Little Rock Record Expungement Attorney
Having a criminal record can affect your future job opportunities, your ability to get a loan, and even whether you are eligible for some government benefits. Because of this, many people with a criminal record may want to have their record sealed, or expunged, to keep them confidential and out of the public view. The Morledge Law Firm of Little Rock in Arkansas can help you successfully petition to expungement of criminal records, so that you can respond that you have no criminal record on applications for jobs, benefits, and for housing.
Expungement and Sealed Records
“Expungement” of criminal records and “sealed records” may be used interchangeably, but the process is known as a Petition and Order to Seal. The criminal record will not be destroyed, but they will be sealed and removed from the public record.
Before you can petition to have your records sealed, you need to complete all the terms of your probation, complete with payment of any court costs or fines. After the end of your sentence, for many criminal violations you will have to wait 5 years before you can petition to seal your records. This includes misdemeanor negligent homicide; DWI; 3rd degree battery; fourth degree sexual assault; and indecent exposure.
Effects of Sealed Records
If your records are sealed, the public will not have access to your criminal record. If an application asks if you have been convicted or arrested of a crime, you can legally say, “no.” Access to your criminal record after they have been sealed is limited to you, your attorney, the court (if you are convicted of another crime), the Criminal Justice Agency, the prosecuting attorney, and the Arkansas Crime Information Center (ACIC).
For certain types of job applications, all criminal convictions may still show up in a background check. These include day care workers, teachers, nursing homes, and law enforcement agencies.
Ineligible Criminal Violations
Not all criminal records are eligible for expungement or to be sealed. These include: sexual offenses with a victim under the age of 18; Class Y felonies; Class A or B felonies that are not drug offenses; manslaughter; violent felonies; or felonies with a maximum sentence of more than 10 years.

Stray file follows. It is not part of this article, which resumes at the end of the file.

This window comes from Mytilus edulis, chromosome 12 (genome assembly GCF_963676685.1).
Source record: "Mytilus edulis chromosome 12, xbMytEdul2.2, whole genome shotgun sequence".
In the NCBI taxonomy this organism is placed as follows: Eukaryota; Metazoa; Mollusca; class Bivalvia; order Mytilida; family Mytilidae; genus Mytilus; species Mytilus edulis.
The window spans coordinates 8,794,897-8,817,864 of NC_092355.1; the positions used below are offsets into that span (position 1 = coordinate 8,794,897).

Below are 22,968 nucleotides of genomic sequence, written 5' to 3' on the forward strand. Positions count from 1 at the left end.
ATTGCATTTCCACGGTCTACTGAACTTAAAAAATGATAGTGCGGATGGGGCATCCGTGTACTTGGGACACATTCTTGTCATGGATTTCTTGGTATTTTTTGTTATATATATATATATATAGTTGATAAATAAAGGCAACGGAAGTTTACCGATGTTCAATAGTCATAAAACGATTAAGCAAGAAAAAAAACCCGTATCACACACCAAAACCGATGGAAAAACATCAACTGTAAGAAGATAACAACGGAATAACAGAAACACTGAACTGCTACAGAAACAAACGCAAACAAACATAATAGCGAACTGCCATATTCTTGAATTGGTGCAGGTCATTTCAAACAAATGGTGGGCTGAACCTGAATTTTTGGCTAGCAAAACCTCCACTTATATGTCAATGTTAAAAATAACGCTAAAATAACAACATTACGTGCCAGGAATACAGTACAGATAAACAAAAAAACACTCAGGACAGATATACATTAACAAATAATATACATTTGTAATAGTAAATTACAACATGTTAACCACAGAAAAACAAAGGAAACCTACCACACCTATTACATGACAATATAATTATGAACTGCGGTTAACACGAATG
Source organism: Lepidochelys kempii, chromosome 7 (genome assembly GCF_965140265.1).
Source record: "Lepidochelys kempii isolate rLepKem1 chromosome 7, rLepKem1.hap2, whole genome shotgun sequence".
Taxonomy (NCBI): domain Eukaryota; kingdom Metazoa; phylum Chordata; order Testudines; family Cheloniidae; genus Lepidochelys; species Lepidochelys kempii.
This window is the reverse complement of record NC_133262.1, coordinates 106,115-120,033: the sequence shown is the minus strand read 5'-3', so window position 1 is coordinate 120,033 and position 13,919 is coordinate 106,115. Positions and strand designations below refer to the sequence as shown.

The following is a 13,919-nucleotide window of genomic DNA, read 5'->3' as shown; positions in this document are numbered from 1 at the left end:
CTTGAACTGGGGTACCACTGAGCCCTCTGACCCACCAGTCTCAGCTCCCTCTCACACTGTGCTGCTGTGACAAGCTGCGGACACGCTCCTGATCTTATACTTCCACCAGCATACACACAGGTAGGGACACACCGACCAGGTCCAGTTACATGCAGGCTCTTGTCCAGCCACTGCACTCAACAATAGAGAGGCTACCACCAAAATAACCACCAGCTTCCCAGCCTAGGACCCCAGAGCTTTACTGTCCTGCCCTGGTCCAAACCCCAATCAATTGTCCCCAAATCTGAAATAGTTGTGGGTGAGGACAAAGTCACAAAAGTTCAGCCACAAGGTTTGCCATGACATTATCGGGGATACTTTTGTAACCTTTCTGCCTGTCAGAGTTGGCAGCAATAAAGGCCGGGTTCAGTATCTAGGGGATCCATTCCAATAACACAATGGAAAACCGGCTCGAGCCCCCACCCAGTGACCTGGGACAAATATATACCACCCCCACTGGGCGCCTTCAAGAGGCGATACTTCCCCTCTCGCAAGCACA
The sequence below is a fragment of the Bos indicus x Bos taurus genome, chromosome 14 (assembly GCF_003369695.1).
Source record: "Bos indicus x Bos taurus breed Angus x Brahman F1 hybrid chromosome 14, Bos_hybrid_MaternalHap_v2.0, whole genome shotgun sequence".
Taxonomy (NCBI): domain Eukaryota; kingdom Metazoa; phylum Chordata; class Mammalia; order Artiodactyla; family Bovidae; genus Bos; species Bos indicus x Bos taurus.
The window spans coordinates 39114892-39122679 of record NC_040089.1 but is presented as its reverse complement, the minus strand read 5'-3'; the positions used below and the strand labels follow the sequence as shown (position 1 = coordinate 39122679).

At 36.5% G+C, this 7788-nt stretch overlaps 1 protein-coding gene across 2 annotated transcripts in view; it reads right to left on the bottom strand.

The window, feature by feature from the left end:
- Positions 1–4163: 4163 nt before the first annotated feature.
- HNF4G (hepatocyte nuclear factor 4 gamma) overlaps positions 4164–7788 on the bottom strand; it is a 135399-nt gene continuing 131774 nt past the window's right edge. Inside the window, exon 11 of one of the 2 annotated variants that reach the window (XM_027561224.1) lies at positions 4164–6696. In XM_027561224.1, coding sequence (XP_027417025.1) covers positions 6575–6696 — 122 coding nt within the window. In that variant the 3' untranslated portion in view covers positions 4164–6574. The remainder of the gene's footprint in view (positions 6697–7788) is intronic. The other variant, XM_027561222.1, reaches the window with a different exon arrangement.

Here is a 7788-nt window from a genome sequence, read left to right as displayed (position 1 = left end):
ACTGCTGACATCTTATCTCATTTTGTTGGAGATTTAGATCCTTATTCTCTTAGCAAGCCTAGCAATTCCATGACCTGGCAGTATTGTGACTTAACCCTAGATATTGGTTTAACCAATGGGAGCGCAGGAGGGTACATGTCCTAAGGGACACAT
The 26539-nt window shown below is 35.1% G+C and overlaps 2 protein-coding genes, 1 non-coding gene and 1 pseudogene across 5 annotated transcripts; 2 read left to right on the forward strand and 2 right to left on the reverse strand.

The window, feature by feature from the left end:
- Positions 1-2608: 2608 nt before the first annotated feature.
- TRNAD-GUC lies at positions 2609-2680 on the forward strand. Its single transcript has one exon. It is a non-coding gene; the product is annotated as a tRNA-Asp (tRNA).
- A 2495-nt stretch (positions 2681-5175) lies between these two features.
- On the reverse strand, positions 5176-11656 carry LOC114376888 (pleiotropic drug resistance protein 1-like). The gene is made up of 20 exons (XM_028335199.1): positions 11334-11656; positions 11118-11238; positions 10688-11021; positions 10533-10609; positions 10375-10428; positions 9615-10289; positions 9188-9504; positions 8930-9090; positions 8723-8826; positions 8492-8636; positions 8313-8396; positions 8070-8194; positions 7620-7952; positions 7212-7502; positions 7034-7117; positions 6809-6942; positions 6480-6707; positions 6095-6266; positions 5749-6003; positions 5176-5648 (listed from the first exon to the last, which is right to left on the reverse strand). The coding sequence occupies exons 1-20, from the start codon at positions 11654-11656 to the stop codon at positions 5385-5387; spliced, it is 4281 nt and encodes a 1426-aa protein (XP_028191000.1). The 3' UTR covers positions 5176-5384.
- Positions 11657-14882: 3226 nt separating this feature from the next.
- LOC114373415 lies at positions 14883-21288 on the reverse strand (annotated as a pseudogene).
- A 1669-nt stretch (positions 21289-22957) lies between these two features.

For these crimes, the only way to be cleared is through a Governor’s pardon. Executive clemency is a much more complex and lengthy process, and is much more rarely granted. The Governor’s decision is final, and you cannot reapply if your application was denied. If you are seeking a Governor’s pardon, you may want to speak with an Arkansas defense attorney to assess the likelihood that your pardon may be granted, and to understand the pardon process.
File a Petition and Order to Seal
A petition to seal form is available through ACIC. You may want to request a copy of your Judgement and Commitment Order at the clerk’s office where you were sentenced. After completing the petition to seal, it should be taken to the Circuit or District Court where you were sentenced. If the Order to Seal has been approved by the judge and filed with the court, and sent to ACIC, the Order to Seal should be completed within 30 days.
If you have any questions or concerns about expungement of criminal records or making sure the Petition and Order to Seal is complete and correctly filled out, Morledge Law Firm of Little Rock is the best defense lawyer who can help you clarify the petition process, and prepare a petition that provides the greatest evidence and arguments in support of your petition to seal your record. Borc Morledge of Morledge Law Firm in Little Rock is an experienced defense attorney focused in criminal defense who can help you determine whether your record can be cleared, and represent you throughout the expungement of criminal records process.